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Review: To Be A Queen, by Annie Whitehead

A novel about the Lady of the Mercians

One of the things that happily occupies me at any time, and certainly during this strange pandemic isolation time, is reading. Books have always been a place of comfort to me. They have also been a wonderful source of education, and I’m always on the look out for a book that will both entertain and educate. Therefore I was very thrilled to discover To Be A Queen, by Annie Whitehead, a novel about Æthelflæd, the Lady of the Mercians. I eagerly dove into it as perfect pandemic distraction reading.

Of course some may prefer other types of “fluffier” distraction reading other than the story of a long-ago princess, daughter of Alfred the Great and a warrior queen in her own right. But for me, it was perfect.

To Be A Queen is set during the time of the Danelaw, in the 9th-10th century when the Vikings have invaded England and there are only two English kingdoms left who have not been conquered by the invaders: Wessex and Mercia. King Alfred of Wessex has fought bravely against the Vikings, and has had some successes here and there. But he needs the combined might of both Wessex and Mercia to finally roust the Danes.

Alfred has carefully been cementing ties with Mercia, taking a Mercian wife, Ewith, and sending his sister to be married to the Mercian king, Burgred. He then sends his first-born, his daughter Æthelflæd, to the Mercian court to be cared for while he fights the continual wars against the Danes. To Be A Queen opens in AD 874 when Æthelflæd, nicknamed Teasel, is five years old. In that year the Vikings deposed Burgred in favour of Ceowulf, who makes some alliances with them, and Burgred is forced to flee England. Teasel is sent back to Wessex for her safety.

But once she is a woman grown (in those days, around 16 or 17) she is given in marriage by Alfred to Æthelwald, called Ethelred in this book, who is a sub-ruler under the overlordship of Alfred of the western portion of Mercia, the eastern part having been lost to the Vikings. Ethelwald proves to be a formidable warrior and together with Edward, Æthelflæd’s brother, they manage to keep western Mercia out of the hands of the invaders. However Ethelwald’s health declines (in this book he has a stroke which weakens him) and Æthelflæd is given more and more responsibilities as leader of the kingdom. In AD 899 Alfred dies and his son, Æthelflæd’s brother Edward, becomes ruler of Wessex. After Ethelwald dies in AD 911 she succeeds Ethelwald as ruler, and she and Edward work together to continue to fight the Danes and build a strong English presence in both Wessex and Mercia.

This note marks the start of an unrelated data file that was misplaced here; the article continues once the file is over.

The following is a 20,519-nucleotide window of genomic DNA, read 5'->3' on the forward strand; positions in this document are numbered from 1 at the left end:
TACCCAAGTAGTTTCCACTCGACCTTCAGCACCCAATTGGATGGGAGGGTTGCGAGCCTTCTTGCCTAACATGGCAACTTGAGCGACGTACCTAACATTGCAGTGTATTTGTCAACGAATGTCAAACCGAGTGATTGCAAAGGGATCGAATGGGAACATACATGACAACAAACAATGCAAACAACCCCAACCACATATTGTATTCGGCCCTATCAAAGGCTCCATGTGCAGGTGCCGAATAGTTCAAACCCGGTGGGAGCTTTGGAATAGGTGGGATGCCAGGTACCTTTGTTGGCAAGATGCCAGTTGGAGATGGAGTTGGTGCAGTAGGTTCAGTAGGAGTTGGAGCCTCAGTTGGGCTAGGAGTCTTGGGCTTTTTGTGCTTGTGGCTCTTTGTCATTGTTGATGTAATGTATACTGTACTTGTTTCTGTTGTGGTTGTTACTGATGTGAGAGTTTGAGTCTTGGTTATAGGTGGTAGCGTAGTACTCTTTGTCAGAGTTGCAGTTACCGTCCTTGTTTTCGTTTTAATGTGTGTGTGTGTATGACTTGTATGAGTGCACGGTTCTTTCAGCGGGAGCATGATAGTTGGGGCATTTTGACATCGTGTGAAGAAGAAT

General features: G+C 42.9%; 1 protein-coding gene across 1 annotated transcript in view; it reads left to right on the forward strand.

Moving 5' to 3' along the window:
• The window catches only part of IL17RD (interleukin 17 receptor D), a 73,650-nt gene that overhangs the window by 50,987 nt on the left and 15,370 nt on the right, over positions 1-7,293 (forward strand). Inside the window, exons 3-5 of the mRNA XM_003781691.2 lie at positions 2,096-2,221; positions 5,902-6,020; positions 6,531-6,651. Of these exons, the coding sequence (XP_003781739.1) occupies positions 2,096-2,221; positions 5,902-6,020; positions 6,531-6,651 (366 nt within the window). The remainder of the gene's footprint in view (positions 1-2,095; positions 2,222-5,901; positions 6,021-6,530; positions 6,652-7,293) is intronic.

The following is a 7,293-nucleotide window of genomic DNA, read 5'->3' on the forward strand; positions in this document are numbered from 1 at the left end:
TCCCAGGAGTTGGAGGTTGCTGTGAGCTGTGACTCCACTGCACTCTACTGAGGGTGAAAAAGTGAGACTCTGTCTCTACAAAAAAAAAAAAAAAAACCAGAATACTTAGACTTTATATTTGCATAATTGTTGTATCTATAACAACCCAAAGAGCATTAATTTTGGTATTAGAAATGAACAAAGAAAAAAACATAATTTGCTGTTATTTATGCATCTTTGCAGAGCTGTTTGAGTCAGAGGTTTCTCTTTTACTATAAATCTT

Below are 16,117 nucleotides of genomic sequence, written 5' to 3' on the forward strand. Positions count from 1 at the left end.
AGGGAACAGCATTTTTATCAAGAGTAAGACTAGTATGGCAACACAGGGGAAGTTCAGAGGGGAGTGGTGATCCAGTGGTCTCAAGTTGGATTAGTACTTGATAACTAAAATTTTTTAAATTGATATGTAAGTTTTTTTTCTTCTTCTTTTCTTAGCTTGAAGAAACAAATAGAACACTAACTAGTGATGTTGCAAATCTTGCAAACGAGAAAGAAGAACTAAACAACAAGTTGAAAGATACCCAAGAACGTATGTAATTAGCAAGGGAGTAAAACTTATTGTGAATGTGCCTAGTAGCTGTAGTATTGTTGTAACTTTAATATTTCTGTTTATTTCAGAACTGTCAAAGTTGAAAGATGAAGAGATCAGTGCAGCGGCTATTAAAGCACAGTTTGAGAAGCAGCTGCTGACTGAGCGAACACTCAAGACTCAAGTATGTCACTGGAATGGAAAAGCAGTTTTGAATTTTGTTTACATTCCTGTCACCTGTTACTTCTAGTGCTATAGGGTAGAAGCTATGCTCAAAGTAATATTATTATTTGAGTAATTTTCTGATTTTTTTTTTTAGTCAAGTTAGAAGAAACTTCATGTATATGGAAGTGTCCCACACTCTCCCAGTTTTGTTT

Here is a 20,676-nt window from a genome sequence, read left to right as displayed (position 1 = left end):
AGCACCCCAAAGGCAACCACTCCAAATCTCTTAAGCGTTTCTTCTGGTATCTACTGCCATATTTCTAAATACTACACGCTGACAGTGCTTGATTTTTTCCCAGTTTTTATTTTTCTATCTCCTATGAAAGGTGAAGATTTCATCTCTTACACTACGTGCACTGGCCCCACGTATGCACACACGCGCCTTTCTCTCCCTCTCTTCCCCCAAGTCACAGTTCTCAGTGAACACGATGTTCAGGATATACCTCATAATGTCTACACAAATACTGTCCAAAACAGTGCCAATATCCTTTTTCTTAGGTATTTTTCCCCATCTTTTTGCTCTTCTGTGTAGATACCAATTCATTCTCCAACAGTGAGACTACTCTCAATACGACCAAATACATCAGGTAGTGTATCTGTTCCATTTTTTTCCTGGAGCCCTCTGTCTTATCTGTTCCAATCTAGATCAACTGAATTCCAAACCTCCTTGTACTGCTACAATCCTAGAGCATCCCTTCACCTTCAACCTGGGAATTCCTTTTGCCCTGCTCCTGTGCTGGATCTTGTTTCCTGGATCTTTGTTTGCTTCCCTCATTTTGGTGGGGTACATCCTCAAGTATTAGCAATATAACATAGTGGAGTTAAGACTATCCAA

Aethelflaed is played by Millie Brady in the series The Last Kingdom. A little more of a Hollywood version than Whitehead’s Aethelflaed! Image from BBC.com

From historical records we know that Æthelflæd was admired by her people and directed her army against the Vikings; it is even possible that she fought alongside them. She was a unique figure in Anglo-Saxon England in that she ruled as a queen and even had her daughter Ælfwyn (called Elfwen in the book) as her successor. This marks the only time that the headship of a kingdom passed from one woman to another in early medieval England. Alas, Ælfwyn only rules for a few months before her uncle Edward deposes her and she is sent to Wessex, where she effectively disappears from historical record. It is supposed that she took holy orders. It is certain that Ælfwynn did not have the same support of the Mercian nobles as her mother enjoyed.

To Be a Queen is Annie Whitehead’s first book, published in 2015. She has two books published after this one. Both are also historical fiction and are set in Anglo-Saxon England. This author is a historian, and is a member of the Royal Historical Society of England. She certainly has the historical knowledge to back her fiction, and this novel shows it. Whitehead also has a new book coming out in September, Women of Power in Anglo-Saxon England, a non-fiction book featuring Æthelflæd as well as other women of influence in that time, such as abbesses, queens, and mothers of kings. I’m very much looking forward to that one, too!